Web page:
To prove that he still is strong and powerful, Philippe Douvier decides to kill Clouseau. Once news of his "death" has been announced, Clouseau tries to take advantage of it and goes undercover with Cato to find out who tried to kill him.
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Anthony Hope's classic tale gets a decidedly 'un-classic' treatment at the hands of Peter Sellers. Following the story somewhat, friends of the new King Rudolph of Ruritania fear for his ... See full summary »
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When a widow's husband gets murdered in cold blood, Inspector Clouseau is back on the job leaving Maria, the widow to be the suspect. However, Clouseau struggles the overwhelming evidence as the true suspect is still out there.
In this comedy, set during the Nazi occupation of France, Peter Sellers plays most major male parts, so he stars in nearly every scene, always bumbling in inspector Clouseau-style. As ... See full summary »
To prove that he still is strong and powerful, Philippe Douvier decides to kill Chief Inspector Jacques Clouseau. Once Clouseau's death has been announced, the former Chief Inspector, Charles Dreyfus, feels much, much better and is released from the mental hospital. Jacques Clouseau tries to take advantage of his "death" and goes under cover with Cato to find out who tried to assassinate him. Written by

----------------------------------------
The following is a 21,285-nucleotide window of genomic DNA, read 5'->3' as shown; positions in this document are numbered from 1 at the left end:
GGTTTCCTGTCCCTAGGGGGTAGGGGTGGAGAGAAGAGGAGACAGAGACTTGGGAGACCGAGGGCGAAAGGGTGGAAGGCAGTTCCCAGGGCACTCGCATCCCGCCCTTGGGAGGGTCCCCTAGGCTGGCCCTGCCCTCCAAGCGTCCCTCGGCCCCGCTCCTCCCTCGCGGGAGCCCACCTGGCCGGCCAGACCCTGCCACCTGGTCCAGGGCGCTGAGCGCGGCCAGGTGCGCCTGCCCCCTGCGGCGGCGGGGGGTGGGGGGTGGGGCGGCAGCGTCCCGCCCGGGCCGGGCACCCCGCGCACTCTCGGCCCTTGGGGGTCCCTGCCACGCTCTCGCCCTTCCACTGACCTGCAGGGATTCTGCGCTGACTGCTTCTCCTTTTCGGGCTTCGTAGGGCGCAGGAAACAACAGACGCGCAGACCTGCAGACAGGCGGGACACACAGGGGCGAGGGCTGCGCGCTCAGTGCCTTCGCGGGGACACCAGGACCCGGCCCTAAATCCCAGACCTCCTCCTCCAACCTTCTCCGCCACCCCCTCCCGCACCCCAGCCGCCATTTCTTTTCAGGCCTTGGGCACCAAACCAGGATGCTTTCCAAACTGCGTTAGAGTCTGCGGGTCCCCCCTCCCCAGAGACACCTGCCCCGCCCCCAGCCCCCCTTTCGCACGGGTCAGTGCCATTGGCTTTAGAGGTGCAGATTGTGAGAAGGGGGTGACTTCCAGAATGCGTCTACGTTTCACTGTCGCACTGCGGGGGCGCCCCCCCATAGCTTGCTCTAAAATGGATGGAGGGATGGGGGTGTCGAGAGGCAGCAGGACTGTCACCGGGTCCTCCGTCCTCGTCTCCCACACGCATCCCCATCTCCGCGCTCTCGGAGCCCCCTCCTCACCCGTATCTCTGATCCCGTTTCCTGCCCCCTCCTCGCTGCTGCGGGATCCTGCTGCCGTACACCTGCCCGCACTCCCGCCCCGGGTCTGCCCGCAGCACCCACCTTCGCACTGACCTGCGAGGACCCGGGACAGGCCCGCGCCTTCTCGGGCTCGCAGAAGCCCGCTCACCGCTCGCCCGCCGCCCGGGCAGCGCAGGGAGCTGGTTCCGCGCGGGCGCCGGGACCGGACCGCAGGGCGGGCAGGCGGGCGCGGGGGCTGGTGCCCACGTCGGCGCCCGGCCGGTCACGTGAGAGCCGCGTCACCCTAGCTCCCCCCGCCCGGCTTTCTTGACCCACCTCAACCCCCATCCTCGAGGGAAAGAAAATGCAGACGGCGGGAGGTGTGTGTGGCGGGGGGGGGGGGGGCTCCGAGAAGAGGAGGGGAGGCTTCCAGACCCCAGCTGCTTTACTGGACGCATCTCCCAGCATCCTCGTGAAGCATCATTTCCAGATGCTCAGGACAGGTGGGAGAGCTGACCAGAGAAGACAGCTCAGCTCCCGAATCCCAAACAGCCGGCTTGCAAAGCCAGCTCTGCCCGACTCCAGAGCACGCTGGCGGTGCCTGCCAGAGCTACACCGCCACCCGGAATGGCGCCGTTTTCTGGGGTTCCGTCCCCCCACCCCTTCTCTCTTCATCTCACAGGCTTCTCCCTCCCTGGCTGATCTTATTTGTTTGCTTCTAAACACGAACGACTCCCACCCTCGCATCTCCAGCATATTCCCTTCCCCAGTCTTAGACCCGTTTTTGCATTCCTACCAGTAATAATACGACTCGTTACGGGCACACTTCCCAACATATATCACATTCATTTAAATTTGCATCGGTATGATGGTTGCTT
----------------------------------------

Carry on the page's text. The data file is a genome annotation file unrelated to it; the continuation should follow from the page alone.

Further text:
Lars J. Aas <firstname.lastname@example.org>
The last and most refined of the Pink Panther series.
Peter Sellers made 5 Pink Panther movies; this was the last and, in my opinion, the best. Planning a 6th, he died before it could be made. I remember reading in a biography that, as he was practising his Clousseau voice for the 6th film, his wife told him that the dialog he was reciting was "barely intelligible." Just the thought of that makes me chuckle. (Very nasal now: Peuwp - did you say "Peuwp?").
This Pink Panther film contains myriad classic scenes. Right at the beginning we see Clousseau (dressed as Toulouse Lautrec) tossing the "beuwm!" toward Professor Balls, who is saved from the explosion by the "new shipment of inflatable goiters!" Then, as he explains to his boss what has happened, he sets the office afire from the burning embers on his clothes and, exiting, proclaims "I must apprehend this mad 'beuwmber' before he does anymore of the 'dam-ajje'."
This goes on and on. You must be a real Clousseau aficionado to appreciate it, I suppose. It's an acquired taste! Nevertheless, I think it's a funny movie if you like silly, somewhat refined, slapstick comedy.
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